In country terms the aforementioned links supplied only a relatively small amount of power – but what would the consequences be for a major supplier or customer? Could we now see countries making a greater effort to obtain independence in energy provision? The United States, of course, has been very successfully doing this for a couple of decades by resorting to oil and gas production by fracking . Fracking of course has problems – what energy production doesn’t? However, especially for the benefits provided (the number of US fracking wells is of the order of hundreds of thousands), these are nowhere near the scale portrayed by its detractors.

Dr A McCormick, Terregles, Dumfries & Galloway

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Life’s purpose

Rev David J Nixon thinks that without God (which god would that be?) we lack “purpose in life” (Scotsman, 20 September).

Does that mean believing that some unknown entity created the whole massive, perhaps infinite, universe 13.7 billion years ago just so that he could incarnate himself on this small planet to save us from our sins? That's a crazy scenario and Mr Nixon should question his sanity.

The Christian idea of the purpose of life flies in the face of science, which has shown how our universe emerged apparently by chance, as other universes probably do. It has no purpose; it just exists and intelligent life has also emerged by chance (lucky in our case as the odds on it happening were very low).

Life has no purpose except to survive and reproduce. We may each give our own lives a purpose and most of us do. Fanciful and superstitious notions are both unnecessary and harmful.

Mr Nixon's belief comes from a gross misunderstanding of Jesus’ life and purpose.

Steuart Campbell, Edinburgh

Better together

The UK as a whole displayed tremendous solidarity following the death of Her Majesty Queen Elizabeth. Petty nationalism was set aside, except in a few expected cases. The unelected leader of the Scottish Green Party showed his “true colours” – much to his own detriment.

Let us hope that such true British spirit will continue, and any further leanings towards a Scottish nationalist cause will disappear into oblivion. We are quite simply “Better Together”.

The same boat

Martyn McLaughlin Is positively gleeful at the new PM’s gloomy prospects of a trade deal with the USA (Scotsman, 21 September).

But cheer up, the EU doesn’t have one either so we’re no worse off in that respect than pre-Brexit. In fact you could say we are better off as we have negotiated other deals comparable to the EU, and will do so in future, without needing to contribute billions of pounds to Brussels to be in the same boat.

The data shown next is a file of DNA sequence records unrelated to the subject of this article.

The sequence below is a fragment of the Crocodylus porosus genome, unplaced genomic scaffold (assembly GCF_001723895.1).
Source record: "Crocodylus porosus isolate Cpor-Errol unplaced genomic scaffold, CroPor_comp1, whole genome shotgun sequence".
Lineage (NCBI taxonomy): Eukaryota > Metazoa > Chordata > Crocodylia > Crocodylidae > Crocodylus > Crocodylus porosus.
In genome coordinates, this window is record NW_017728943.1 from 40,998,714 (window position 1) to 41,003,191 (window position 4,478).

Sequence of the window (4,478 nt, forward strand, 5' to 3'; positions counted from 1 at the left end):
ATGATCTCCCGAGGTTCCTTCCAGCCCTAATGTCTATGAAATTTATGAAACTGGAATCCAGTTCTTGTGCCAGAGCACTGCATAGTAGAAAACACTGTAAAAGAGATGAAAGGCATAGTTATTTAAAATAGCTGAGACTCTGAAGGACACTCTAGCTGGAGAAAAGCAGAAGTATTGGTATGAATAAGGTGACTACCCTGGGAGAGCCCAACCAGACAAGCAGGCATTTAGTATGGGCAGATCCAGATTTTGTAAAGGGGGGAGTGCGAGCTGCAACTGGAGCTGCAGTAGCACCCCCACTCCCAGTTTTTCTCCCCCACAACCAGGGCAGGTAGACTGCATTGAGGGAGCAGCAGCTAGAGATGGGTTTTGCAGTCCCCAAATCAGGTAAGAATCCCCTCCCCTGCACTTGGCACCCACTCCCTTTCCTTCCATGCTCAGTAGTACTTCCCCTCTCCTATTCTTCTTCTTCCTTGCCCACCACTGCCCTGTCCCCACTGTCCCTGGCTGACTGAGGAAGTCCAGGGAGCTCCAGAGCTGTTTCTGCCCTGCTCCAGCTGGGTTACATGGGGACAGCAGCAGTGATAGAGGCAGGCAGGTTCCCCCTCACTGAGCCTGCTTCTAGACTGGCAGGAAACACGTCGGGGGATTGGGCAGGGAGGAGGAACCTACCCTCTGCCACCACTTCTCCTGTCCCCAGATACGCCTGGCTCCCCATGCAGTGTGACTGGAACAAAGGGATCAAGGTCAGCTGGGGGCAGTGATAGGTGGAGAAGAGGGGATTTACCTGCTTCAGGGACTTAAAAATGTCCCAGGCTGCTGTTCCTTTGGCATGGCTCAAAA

Andrew Kemp, Rosyth, Fife

Wrecking crew?

It is important to remain respectful when making comments about others, even those appearing to lack any objectivity or logical argument, but with the appointment of Stephen Kerr MSP as shadow education secretary of the Conservative Party in Scotland it would appear most troglodytes must see a bright future for themselves in this party.

MSP Kerr has single-handedly managed to diminish the reputation of Holyrood for considerate and constructive debate with his constant braying and guffawing during FMQs while invariably thumping his desk like a spoiled child in the midst of a temper tantrum (hardly a good example for our kids). It is difficult to imagine that this appointment represents the intellectual depth of the Tory Party here but perhaps Douglas Ross has taken a leaf out of Boris Johnson’s survival book. By promoting to significant positions only those individuals who are even more cerebrally challenged than himself he will have few serious threats to his position as leader should his party continue to fail in Scotland.

An alternative view is that he and his party will no longer attempt to persuade the Scottish electorate of any merits of Tory ideology but instead, aided and abetted by his willing lieutenant, will focus entirely on wrecking devolution and bringing about the dissolution of the Scottish Parliament. Perhaps “Tory High Command” now sees democratic chaos as the only way to prevent the people of Scotland achieving self-determination.

Stan Grodynski, Longniddry, East Lothian

Cosy consensus

Murdo Fraser paraded his pro-free speech credentials, defending the right of republicans to protest at royal events (Scotsman, 21 September).

However, he is silent on the central free-speech issue of the day: the banning of vigils at abortion facilities. That's typical of the Scottish Conservatives, failing yet again to challenge the Holyrood consensus.

Richard Lucas, Scottish Family Party, Glasgow